Rinsbroek’s study for Fontenoy’s revue tackled the subject of the controversial painters who had become the masters of the art of the contemporary scene: Hartung, Schneider, Soulages, Atlan, Poliakoff, de Staël, Vieira da Silva.
From the recent exhibition at the Galerie Jeanne Bucher Jaeger in Saint-Germaine des Près: Maria Helena Vieira da Silva, “La Garde des anges,” 1950. Oil on canvas, 60 x 92 cm, Photo © Jean-Louis Losi, Courtesy Jeanne Bucher Jaeger.
The revue also included poems, essays on music and architecture, and notes and diverse factoids, including this item: “Charles Mumphy, son of the celebrated collector, has enrolled in the Academy of Abstract Art. No one doubts that this young man with a bright future…,” ad nauseum.
In a veritable fever, Fontenoy prepared the issue mailing. Blanche helped him to stick on the wrappers and address the labels for the recipients. The press run not being substantial enough to attract a distributor, they had to mail the magazine out themselves and count strictly on bringing in subscriptions. Copies were also dropped off at any bookstores willing to accept them.
Blanche aided Fontenoy, sulking all the while. She wasn’t happy that no reproductions of her watercolors were featured in the revue.
“I can’t,” Fontenoy explained. “They’d say right away it’s just a magazine for our pals. When you have your exhibition, we’ll devote an essay to you. But right now, it would seem like a buddy system.”
Blanche remained obstinate:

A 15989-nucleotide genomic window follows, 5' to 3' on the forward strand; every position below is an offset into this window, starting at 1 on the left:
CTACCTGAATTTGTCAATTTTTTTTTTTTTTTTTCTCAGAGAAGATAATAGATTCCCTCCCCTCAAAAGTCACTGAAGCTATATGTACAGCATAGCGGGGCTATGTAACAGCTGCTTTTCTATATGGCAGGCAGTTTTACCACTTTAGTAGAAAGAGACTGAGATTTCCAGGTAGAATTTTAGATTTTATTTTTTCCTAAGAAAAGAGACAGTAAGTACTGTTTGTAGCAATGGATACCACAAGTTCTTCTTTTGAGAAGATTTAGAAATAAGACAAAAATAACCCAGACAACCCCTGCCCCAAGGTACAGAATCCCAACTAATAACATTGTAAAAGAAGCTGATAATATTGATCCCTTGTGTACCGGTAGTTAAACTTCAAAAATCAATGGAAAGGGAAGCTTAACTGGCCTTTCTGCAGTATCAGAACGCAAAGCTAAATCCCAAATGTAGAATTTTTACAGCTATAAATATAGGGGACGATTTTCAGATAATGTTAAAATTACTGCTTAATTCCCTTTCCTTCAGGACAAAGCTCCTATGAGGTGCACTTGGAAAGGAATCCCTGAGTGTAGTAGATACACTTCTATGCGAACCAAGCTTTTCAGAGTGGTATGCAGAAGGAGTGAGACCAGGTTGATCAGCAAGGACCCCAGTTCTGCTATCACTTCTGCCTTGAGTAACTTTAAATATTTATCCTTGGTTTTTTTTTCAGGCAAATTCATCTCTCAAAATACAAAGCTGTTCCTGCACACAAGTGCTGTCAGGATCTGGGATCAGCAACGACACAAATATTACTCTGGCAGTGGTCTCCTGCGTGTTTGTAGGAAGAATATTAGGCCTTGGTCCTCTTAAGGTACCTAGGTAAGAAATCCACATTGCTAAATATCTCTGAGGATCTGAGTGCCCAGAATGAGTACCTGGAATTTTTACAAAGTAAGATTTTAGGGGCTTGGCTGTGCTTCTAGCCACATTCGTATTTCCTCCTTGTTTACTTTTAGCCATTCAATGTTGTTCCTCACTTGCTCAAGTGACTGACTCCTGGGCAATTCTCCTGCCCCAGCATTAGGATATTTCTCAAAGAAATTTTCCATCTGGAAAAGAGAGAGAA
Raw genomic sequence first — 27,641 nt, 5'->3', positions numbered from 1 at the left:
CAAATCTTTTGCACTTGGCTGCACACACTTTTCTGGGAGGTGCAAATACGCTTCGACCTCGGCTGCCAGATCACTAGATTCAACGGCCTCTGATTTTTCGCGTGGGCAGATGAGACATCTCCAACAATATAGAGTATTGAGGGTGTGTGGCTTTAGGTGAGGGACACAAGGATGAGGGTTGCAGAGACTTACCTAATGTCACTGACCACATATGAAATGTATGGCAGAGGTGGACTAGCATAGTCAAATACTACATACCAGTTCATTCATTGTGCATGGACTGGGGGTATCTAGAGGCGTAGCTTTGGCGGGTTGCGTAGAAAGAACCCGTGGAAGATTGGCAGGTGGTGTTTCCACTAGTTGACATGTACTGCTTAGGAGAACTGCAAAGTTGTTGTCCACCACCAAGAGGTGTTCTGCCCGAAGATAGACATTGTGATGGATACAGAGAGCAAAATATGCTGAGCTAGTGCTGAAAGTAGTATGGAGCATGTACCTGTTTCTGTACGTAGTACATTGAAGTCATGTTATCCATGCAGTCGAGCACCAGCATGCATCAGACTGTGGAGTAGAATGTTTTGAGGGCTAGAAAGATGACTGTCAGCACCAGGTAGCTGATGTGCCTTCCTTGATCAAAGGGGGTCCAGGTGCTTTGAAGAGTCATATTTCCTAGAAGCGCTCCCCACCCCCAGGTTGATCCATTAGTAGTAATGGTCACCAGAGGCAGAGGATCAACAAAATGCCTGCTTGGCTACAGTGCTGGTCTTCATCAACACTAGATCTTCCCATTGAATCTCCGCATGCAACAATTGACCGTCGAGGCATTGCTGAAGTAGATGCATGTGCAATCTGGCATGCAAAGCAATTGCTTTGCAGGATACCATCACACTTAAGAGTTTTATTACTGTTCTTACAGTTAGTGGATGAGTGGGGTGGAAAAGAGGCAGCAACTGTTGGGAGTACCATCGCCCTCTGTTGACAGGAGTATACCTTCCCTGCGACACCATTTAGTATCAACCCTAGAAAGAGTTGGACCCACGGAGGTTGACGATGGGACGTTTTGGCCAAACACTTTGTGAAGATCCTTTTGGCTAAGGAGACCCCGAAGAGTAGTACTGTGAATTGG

“You have something on Ancelin, so why not me?”
“Please Blanche! We already have worries enough!”
“It’s like Rinsbroek,” Blanche insisted, “why doesn’t he even mention me?”
Fontenoy was tempted to answer that he didn’t mention her because she wasn’t at the same level as the other artists cited by Rinsbroek, but he didn’t dare. He knew that Blanche would be hurt. But also, why the devil didn’t she stay in her place! He remained silent, applying himself to the thankless work of fulfillment clerk. As always in difficult situations, great examples came to his rescue. He recalled a visit that he paid one day to Jean Schlumberger.* The editor had pointed to a corner next to a chimney and explained, “You see the first issues of the N.R.F.* piled up over there? We sent them out from this room. Gide helped me, and Copeau.* We stuck the stamps on and wound the wrappers around them ourselves. After three years of effort, we only had 528 subscribers, of whom Gide forced himself to copy down the lists.”
Over the course of the evening, Ancelin and Manhès dropped by to lend a hand. At midnight, the magazines were ready to ship out. They contemplated the piles with a certain apprehension, as if they were staring at bands of dynamite or land mines.
Copyright 1956, 2020 Michel Ragon. Published by Albin Michel, 1956. Translation copyright Paul Ben-Itzak.
*The quintessential French literary and critical revue, the Nouvelle Revue Francaise, commonly referred to as the N.R.F. and affiliated with the publisher Gallimard, was founded in 1908 by a group of novelists, critics, and journalists including Jean Schlumberger, André Gide, Jacques Copeau, and André Ruyters.
Part eight in the Paris Tribune / Arts Voyager exclusive English-language translation of Michel Ragon’s seminal 1956 novel taking on the world of abstract art, artists, art collectors, art dealers, and art critics in Paris, as well as post-War anti-Semitism in France. For the first seven parts, click here. For more on Michel Ragon, in French, click here. To learn how to support our work, e-mail email@example.com .